Health & nutrition insights.

Weight Loss Meds: Are They Safe?

A trending topic in our culture at the moment are diabetes medications being utilized for weight loss. The most popular medications include Ozempic, Wegovy and Mounjaro. It’s hard to know what each medication provides, the differences, what they are being used for, side effects and more. Let’s dive in!


Click the link to listen to our Practical Nutrition podcast episode titled: Is Ozempic Safe for Weight Loss


Ozempic is a once-weekly injectable medication formulated to help adults with type 2 diabetes manage their blood sugar. Although not officially a weight loss drug, research suggests that people who take Ozempic may lose modest amounts of weight while on the medication. In fact, the active ingredient in Ozempic, known as semaglutide, is FDA-approved at higher doses for treating individuals living with obesity and other weight related medical problems under the name Wegovy. Ozempic is only FDA approved for use with type II diabetics. 

Due to a Wegovy shortage coupled with Ozempic’s weight loss effects going viral on social media, people without type 2 diabetes have begun using Ozempic off-label for weight loss.

Wegovy is approved by the FDA for weight loss. It is designed to assist in weight loss for those who have weight related comorbidities. Those that are eligible include:

  • a BMI of 27 or higher with at least 1 weight related comorbidity (HTN, DM, high cholesterol) 
  •  a BMI of 30 or higher, regardless of weight-related conditions 


What do Wegovy and Ozempic have in common? Semaglutide. 

Semaglutide is a GLP-1 (Glucagon-like peptide-1 ) agonist and mimics its effects in the body. It works by increasing insulin release, lowering the amount of glucagon released, delaying gastric emptying and reducing appetites when food is in the body.   GLP-1 receptor agonists have been shown to be an effective treatment option for patients with uncontrolled type 2DM with a once-weekly injection.  Pharmaceutical companies have taken this hormone that is naturally occurring and restructured it into a drug for diabetics, and now for weight loss.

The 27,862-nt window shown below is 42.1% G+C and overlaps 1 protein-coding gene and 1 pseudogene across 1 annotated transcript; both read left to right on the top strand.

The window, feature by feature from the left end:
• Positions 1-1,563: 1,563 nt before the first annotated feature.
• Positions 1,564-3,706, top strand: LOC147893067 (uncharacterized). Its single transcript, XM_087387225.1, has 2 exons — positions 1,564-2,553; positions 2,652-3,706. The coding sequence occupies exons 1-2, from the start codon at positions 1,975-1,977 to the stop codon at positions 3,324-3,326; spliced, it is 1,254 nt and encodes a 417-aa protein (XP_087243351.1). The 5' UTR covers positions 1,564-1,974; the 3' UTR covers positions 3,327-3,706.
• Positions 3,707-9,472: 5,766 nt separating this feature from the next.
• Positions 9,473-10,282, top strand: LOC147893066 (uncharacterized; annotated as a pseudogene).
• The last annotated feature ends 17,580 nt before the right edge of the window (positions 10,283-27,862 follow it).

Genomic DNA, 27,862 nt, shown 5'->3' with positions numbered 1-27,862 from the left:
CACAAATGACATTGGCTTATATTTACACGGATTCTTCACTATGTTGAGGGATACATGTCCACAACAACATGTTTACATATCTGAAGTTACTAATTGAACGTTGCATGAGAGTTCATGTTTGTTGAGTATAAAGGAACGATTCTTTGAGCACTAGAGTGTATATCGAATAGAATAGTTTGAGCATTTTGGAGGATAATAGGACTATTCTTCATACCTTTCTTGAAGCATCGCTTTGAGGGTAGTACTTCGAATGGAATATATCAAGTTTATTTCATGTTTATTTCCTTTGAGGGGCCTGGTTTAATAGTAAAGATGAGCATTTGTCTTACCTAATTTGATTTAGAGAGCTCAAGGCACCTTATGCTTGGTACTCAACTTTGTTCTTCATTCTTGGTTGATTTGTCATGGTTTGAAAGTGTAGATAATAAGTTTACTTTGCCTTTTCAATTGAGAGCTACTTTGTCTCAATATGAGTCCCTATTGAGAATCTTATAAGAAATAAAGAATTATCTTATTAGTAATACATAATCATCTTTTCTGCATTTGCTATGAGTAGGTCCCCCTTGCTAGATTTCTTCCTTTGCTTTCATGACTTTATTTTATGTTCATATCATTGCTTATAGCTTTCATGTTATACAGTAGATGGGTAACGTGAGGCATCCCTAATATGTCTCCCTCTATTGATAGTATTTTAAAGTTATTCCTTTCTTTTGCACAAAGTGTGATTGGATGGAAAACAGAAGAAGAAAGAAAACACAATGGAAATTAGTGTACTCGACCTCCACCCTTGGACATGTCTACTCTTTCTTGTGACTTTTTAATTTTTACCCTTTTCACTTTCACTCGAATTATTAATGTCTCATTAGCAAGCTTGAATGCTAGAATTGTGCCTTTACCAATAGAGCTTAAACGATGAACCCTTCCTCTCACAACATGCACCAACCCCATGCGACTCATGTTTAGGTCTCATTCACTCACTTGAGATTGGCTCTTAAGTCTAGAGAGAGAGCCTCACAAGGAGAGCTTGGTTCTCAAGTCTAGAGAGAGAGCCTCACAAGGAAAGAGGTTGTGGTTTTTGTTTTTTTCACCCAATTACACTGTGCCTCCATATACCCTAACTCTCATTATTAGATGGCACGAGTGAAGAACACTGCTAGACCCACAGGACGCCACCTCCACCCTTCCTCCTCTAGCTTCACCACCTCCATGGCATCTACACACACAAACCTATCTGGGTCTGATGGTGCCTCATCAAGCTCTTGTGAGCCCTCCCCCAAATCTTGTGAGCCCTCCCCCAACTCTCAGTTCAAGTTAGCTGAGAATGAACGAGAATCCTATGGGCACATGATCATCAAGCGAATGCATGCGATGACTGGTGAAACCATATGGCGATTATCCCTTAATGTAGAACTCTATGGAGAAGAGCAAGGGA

There is a third medication on the market that is a distant cousin of Ozempic and Wegovy. It is called Mounjaro. The major difference is this medication is a tirzepatide instead of semaglutid. Mounjaro is a combination drug  that acts on the GLP-1 receptor along with another receptor in the brain called glucose-dependent insulinotropic polypeptide (GIP).   

GLP1 and GIP are both peptides that are released in the gut in response to consuming food and work synergistically for balancing glucose and regulating post meal metabolism. They support weight loss by stimulating insulin release, reducing glucagon release, which also reduces appetite and slows gastric emptying (aka more full). People often have fewer cravings and feel fuller longer, resulting in lower calorie intake followed by weight loss. 

Tirzepatide is proving to be slightly more effective for weight loss and glucose control than semaglutide 


What are the results with these different medications?

  • Semaglutide (aka Ozemic and Wegovy)- studies show participants lost an average of 7% BW in 1 year WHEN COMBINED WITH DIET AND EXERCISE with 1mg per weekly dosage. A weekly dose of 2.4 mg of semaglutide has been shown up to 15% BW loss. 
  • Tirzpatide (aka Mounjaro)- more than ½ participants in one study lost over 20% BW WHEN COMBINED WITH DIET AND EXERCISE.  



Weight loss medications and drugs are not a new thing.

-Amphetamines (1950s):  

  • stimulants given to soldiers during World War II to keep them alert.
  • side effects were appetite suppression. 
  • led to the pills being prescribed in the US to help people with weight loss. The risk of abuse/adverse neurological and psychological effects proved to be more significant than the value the meds  

-Ephedrine (1970s): 

  • A physician used ephedrine + caffeine to treat asthma. Eventually this treatment was prescribed for weight loss. 
  • Adverse reactions to the medication in the form of cardiovascular and neurological problems forced the FDA to declare ephedra as an unsafe substance. 

-Orlistat (2000s) 

  • taken to reduce the amount of dietary fat that is absorbed by the digestive tract. Orlistat is used in conjunction with a reduced-calorie diet. Major GI upset due to “fat blocking”. 


There are some concerns to think about with using these medications. 

  • First being potential side effects. Some include nausea, vomiting, diarrhea, constipation, abdominal pain, thyroid tumors, etc. 
  • The longevity of drug use: considered “long term” medications if tolerated well  
  • The cost: $1000-1200 per month if insurance does not cover it (roughly $18000 per year) 
  • Needing to make lifestyle changes outside of the drugs. If you stop the drug, it’s important to still have healthy habits in place with nutrition and exercise 
  • Beauty standards: the pressure to be thin 
  • Metabolic effects: Decreasing metabolism with a major prolonged decrease in calorie intake  
  • Rebound: stop taking meds and influx of hunger. A recent study shows that 1 year after withdrawal of once-weekly semaglutide dosage of 2.4 mg and lifestyle intervention, participants regained two-thirds of their weight lost.  


In conclusion, the medication can be helpful for certain populations and we agree with the research for its helpfulness in promoting healthier blood sugar levels in diabetics and decreasing adverse events from comorbidities. However, we encourage you to explore an approach that is most realistic and sustainable for you!